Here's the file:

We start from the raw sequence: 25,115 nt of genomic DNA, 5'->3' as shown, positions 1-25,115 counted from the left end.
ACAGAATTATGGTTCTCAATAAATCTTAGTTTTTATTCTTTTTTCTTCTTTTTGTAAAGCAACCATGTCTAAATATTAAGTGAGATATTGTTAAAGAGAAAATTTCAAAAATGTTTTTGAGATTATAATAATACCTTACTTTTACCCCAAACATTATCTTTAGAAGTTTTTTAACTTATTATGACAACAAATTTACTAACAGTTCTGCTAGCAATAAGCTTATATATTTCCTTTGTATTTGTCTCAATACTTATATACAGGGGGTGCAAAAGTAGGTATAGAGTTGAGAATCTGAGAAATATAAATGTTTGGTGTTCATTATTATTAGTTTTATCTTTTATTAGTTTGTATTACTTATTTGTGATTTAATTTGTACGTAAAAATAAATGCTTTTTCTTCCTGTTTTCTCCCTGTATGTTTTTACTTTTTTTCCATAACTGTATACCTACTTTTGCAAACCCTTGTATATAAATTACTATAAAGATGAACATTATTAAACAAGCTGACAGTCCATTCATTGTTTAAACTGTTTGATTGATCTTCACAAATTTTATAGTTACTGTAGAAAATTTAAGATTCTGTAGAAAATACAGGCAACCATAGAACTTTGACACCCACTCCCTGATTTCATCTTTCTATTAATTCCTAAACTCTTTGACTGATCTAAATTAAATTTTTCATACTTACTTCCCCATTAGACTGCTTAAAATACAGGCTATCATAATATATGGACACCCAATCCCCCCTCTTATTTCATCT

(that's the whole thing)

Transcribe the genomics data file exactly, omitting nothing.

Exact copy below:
We start from the raw sequence: 25,115 nt of genomic DNA, 5'->3' as shown, positions 1-25,115 counted from the left end.
ACAGAATTATGGTTCTCAATAAATCTTAGTTTTTATTCTTTTTTCTTCTTTTTGTAAAGCAACCATGTCTAAATATTAAGTGAGATATTGTTAAAGAGAAAATTTCAAAAATGTTTTTGAGATTATAATAATACCTTACTTTTACCCCAAACATTATCTTTAGAAGTTTTTTAACTTATTATGACAACAAATTTACTAACAGTTCTGCTAGCAATAAGCTTATATATTTCCTTTGTATTTGTCTCAATACTTATATACAGGGGGTGCAAAAGTAGGTATAGAGTTGAGAATCTGAGAAATATAAATGTTTGGTGTTCATTATTATTAGTTTTATCTTTTATTAGTTTGTATTACTTATTTGTGATTTAATTTGTACGTAAAAATAAATGCTTTTTCTTCCTGTTTTCTCCCTGTATGTTTTTACTTTTTTTCCATAACTGTATACCTACTTTTGCAAACCCTTGTATATAAATTACTATAAAGATGAACATTATTAAACAAGCTGACAGTCCATTCATTGTTTAAACTGTTTGATTGATCTTCACAAATTTTATAGTTACTGTAGAAAATTTAAGATTCTGTAGAAAATACAGGCAACCATAGAACTTTGACACCCACTCCCTGATTTCATCTTTCTATTAATTCCTAAACTCTTTGACTGATCTAAATTAAATTTTTCATACTTACTTCCCCATTAGACTGCTTAAAATACAGGCTATCATAATATATGGACACCCAATCCCCCCTCTTATTTCATCT